One of the questions I am most often asked is, How much of the book is true? The answer? Quite a lot.

We debated on whether or not to put an author’s note in the book, but ultimately decided against it because it was a trilogy, and not everyone likes to be bumped out of the fictional world by learning the true facts behind the story. So I am putting the author’s note here on the website. Do be warned that it may contain spoilers, although I will try very hard to keep it from doing so.

All the major historical events and people in Grave Mercy are based on true events, from a twelve year old inheriting the duchy of Brittany, to her having been betrothed to at least a half a dozen suitors in return for the aid in Duke Francis II’s ongoing struggle with France. Just before his death, the duke was forced to sign the Treaty of Vergers, which gave France the right to approve any marriage Anne might make. Immediately upon his death, France sent emissaries to Anne’s court claiming that the French Regent would act as guardian and oversee both her and her kingdom. That was in direct violation of the Treaty of Vergers.

And so Anne assumed the mantle of her father’s long battle for independence from France.

The political intrigue and switching alliances in the book was also historically accurate, although in the interest of not swamping the story—or the reader—I left quite a few additional alliances and machinations out. Suffice it to say there were about twice as many schemes going on in real life as I used in the book, including additional suitors, competing claims for the throne, and additional double crossing.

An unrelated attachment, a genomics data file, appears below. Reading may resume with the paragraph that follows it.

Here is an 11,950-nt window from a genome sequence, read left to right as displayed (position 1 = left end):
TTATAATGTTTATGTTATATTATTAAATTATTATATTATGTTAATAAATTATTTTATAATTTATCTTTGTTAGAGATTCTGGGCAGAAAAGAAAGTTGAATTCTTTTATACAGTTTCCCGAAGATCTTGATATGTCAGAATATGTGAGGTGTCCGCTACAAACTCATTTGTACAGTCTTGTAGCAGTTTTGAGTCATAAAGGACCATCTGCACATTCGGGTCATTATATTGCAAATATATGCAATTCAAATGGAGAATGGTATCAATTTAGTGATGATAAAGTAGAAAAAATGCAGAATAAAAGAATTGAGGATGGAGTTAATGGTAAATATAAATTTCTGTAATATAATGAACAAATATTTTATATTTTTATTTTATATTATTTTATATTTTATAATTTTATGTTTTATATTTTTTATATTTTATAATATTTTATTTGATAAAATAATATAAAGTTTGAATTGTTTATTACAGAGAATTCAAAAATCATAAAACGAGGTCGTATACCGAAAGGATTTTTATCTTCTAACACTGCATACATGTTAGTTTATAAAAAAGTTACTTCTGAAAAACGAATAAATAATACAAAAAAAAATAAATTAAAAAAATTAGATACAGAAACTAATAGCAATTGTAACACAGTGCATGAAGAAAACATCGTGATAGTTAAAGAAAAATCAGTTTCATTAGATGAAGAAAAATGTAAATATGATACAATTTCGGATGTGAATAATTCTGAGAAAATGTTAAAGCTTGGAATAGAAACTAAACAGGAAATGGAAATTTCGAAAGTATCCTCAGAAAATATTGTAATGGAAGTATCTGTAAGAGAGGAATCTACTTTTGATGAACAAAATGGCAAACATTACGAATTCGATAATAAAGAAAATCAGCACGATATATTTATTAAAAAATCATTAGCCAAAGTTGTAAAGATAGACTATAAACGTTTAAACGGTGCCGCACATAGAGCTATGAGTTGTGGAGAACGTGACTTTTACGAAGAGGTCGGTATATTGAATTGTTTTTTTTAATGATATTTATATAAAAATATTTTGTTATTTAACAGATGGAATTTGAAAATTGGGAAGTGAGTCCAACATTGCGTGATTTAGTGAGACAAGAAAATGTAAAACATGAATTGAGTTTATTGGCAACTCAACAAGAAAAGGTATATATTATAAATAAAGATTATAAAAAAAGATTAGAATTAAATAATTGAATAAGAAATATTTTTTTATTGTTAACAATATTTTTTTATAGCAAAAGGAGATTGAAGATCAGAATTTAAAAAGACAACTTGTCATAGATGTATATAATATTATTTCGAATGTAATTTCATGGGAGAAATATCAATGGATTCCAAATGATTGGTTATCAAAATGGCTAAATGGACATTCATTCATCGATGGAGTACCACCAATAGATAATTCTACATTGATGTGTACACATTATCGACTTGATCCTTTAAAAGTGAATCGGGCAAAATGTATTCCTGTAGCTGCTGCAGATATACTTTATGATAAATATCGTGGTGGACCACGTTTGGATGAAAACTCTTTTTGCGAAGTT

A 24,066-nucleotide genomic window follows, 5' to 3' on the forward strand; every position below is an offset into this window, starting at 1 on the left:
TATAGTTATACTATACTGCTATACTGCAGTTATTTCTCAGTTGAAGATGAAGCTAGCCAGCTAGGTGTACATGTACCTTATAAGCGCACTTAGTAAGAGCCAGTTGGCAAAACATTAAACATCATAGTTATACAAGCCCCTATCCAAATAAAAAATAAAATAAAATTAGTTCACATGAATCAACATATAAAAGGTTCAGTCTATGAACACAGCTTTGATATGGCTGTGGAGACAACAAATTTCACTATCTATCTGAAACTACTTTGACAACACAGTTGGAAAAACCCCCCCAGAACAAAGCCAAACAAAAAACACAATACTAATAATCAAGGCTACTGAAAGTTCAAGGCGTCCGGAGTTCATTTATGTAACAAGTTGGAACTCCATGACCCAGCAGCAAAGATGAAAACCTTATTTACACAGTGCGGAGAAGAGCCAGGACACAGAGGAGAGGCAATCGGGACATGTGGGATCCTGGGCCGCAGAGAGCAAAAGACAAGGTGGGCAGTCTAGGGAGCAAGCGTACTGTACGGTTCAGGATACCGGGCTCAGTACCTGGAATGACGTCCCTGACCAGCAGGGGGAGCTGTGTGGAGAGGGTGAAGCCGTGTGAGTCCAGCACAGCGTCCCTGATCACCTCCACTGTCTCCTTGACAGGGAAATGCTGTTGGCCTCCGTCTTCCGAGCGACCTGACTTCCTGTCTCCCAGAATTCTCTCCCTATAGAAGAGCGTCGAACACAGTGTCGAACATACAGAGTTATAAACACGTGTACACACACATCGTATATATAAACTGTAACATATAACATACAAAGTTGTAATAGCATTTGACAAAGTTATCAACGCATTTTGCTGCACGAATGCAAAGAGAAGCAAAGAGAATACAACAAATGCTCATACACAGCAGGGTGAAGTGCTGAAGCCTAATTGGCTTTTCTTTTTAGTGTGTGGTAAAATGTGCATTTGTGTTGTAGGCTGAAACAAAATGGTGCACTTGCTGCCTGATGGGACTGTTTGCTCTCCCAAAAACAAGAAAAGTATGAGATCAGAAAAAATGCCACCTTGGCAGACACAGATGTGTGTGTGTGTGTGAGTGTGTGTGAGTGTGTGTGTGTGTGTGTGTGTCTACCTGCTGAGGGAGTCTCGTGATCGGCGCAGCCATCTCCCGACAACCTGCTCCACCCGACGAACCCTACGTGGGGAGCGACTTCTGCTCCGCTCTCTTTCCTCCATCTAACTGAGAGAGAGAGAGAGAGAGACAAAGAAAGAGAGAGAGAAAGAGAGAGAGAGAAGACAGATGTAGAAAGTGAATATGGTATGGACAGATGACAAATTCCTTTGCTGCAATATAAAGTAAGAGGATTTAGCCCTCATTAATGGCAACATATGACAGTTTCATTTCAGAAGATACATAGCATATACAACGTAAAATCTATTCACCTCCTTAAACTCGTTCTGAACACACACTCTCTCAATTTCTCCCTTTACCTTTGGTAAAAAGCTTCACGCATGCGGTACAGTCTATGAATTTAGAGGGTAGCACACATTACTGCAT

With the exception of one completely fictional character, all of Anne’s councilors in the book are actual historical figures, all of whom betrayed her in real life just as they did in the book, including her tutors Marshal Rieux and Madame Dinan.(Highlight text to view spoilers.)

Anne had five ‘natural’ siblings, which was a polite word for bastards. The mother of her natural siblings had indeed been the mistress of the former king of France before becoming mistress to Duke Francis and bearing him five children. Gavriel Duval was not among them, for he is a wholly fictional character. Francois however, was one of Anne’s knights and did indeed swear fealty to her before a council of barons. One of the fictional liberties I have taken is having Madam Hivern still alive at the time of our story. In real life, she died before Anne was born.

Count d’Albret is also an historical figure. He was described by the chroniclers of his time as fifty years old, large and ugly, with many children from a previous marriage. He was also devious and cunning and by all accounts so repellent to Anne that she ultimately issued an edict proclaiming she would not marry him. For someone so dedicated to her country, this struck me as an extreme measure that made great fodder for the story.